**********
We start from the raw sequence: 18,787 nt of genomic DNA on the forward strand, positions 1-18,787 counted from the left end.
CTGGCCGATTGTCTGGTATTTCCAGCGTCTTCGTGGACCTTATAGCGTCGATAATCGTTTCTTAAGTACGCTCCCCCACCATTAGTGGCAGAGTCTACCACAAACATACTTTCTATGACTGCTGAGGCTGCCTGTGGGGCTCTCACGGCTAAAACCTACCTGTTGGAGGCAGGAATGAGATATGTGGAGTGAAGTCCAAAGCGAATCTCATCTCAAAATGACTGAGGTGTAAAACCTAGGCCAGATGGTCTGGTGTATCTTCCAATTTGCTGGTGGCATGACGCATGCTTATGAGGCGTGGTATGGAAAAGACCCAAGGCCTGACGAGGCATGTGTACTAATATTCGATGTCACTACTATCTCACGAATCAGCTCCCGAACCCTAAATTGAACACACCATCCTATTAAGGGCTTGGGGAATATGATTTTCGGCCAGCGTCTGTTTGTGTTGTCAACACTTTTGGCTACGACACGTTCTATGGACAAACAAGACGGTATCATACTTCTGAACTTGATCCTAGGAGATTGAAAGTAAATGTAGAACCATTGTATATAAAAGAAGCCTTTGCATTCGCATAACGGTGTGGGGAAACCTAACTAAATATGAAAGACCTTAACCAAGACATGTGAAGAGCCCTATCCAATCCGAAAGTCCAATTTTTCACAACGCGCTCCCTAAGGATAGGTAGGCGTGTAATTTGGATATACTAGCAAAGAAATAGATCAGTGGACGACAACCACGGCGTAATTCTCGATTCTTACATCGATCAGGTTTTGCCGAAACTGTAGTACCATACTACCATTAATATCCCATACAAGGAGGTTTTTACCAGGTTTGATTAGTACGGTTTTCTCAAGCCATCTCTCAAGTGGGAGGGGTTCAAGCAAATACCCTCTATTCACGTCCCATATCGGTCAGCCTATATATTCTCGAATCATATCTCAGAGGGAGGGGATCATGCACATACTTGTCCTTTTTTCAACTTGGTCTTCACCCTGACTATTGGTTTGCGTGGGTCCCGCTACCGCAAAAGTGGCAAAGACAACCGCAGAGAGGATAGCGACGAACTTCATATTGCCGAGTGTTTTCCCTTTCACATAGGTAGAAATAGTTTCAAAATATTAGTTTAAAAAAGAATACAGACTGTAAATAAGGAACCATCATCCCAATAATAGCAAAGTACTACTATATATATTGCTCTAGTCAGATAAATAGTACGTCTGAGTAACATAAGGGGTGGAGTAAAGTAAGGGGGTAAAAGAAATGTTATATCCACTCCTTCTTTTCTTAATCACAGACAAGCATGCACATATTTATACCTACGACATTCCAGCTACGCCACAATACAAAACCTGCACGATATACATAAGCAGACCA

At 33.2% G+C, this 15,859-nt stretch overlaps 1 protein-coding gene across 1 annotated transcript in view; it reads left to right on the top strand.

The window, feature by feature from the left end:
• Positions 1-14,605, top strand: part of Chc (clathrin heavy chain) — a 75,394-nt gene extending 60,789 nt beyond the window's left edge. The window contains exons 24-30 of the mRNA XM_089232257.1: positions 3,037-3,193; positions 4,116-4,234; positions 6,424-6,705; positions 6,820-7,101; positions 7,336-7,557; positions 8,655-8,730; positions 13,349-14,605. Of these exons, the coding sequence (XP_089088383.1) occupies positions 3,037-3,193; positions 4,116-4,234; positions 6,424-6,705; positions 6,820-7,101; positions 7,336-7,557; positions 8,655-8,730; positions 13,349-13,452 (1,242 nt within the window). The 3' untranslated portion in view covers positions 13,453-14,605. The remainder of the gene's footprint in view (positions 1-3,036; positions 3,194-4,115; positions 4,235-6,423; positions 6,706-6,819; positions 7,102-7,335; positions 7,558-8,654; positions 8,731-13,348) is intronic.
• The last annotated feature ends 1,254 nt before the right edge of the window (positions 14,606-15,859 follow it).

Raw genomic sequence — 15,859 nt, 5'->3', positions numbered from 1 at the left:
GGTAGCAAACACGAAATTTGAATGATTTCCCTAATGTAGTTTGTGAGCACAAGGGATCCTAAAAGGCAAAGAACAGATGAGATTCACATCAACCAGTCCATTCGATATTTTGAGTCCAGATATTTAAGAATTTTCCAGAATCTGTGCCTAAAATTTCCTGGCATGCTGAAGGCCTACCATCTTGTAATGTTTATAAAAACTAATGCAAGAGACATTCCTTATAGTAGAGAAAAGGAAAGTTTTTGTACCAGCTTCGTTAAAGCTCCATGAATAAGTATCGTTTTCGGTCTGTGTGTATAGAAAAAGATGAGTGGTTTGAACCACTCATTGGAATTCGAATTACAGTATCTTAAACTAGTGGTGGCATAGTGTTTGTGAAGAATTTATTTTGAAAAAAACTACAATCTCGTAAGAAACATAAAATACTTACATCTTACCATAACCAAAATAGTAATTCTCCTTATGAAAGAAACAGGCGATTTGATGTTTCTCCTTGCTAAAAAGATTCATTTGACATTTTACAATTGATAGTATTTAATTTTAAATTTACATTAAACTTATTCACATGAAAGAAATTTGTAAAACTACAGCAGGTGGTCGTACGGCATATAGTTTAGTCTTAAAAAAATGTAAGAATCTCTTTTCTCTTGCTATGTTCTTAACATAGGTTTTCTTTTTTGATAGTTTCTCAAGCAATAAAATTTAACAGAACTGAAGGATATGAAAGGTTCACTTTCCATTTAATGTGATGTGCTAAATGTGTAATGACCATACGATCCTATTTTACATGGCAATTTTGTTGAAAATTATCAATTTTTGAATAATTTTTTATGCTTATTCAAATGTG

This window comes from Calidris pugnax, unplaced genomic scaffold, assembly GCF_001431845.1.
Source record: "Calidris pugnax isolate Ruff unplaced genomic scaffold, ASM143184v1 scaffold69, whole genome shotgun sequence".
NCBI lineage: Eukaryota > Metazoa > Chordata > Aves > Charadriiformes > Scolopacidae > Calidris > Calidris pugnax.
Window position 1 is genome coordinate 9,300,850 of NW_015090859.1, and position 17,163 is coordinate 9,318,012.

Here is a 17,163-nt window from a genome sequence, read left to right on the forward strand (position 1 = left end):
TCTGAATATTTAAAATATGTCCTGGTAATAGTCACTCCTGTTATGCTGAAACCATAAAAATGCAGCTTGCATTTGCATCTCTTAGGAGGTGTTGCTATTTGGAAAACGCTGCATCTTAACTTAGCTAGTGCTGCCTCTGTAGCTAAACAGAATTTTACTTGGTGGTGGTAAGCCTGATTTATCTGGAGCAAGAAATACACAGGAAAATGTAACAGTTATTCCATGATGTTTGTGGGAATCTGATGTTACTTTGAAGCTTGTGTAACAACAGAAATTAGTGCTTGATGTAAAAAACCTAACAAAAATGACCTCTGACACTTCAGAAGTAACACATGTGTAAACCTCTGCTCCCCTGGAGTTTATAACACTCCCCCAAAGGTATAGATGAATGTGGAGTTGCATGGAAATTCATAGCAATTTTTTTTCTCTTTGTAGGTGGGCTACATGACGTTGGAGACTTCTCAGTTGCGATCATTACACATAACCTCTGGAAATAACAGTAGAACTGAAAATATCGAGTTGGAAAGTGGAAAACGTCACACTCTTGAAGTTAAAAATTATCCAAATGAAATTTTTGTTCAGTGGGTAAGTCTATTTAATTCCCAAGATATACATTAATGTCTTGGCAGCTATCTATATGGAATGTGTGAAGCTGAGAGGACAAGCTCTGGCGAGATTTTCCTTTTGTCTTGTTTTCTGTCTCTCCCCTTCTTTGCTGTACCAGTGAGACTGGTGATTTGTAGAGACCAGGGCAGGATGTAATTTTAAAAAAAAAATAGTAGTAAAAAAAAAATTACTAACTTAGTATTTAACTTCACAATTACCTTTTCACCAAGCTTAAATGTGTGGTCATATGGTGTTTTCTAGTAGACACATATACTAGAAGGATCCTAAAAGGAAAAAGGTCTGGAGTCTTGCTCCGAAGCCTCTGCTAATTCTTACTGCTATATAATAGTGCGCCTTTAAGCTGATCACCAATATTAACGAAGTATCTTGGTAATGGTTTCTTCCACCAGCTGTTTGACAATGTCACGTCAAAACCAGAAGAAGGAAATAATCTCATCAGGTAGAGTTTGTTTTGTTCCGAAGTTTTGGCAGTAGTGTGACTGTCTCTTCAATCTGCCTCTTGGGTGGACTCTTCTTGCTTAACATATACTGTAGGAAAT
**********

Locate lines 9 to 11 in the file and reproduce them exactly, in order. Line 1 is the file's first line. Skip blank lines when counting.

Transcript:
This window comes from Calidris pugnax, unplaced genomic scaffold, assembly GCF_001431845.1.
Source record: "Calidris pugnax isolate Ruff unplaced genomic scaffold, ASM143184v1 scaffold69, whole genome shotgun sequence".
NCBI lineage: Eukaryota > Metazoa > Chordata > Aves > Charadriiformes > Scolopacidae > Calidris > Calidris pugnax.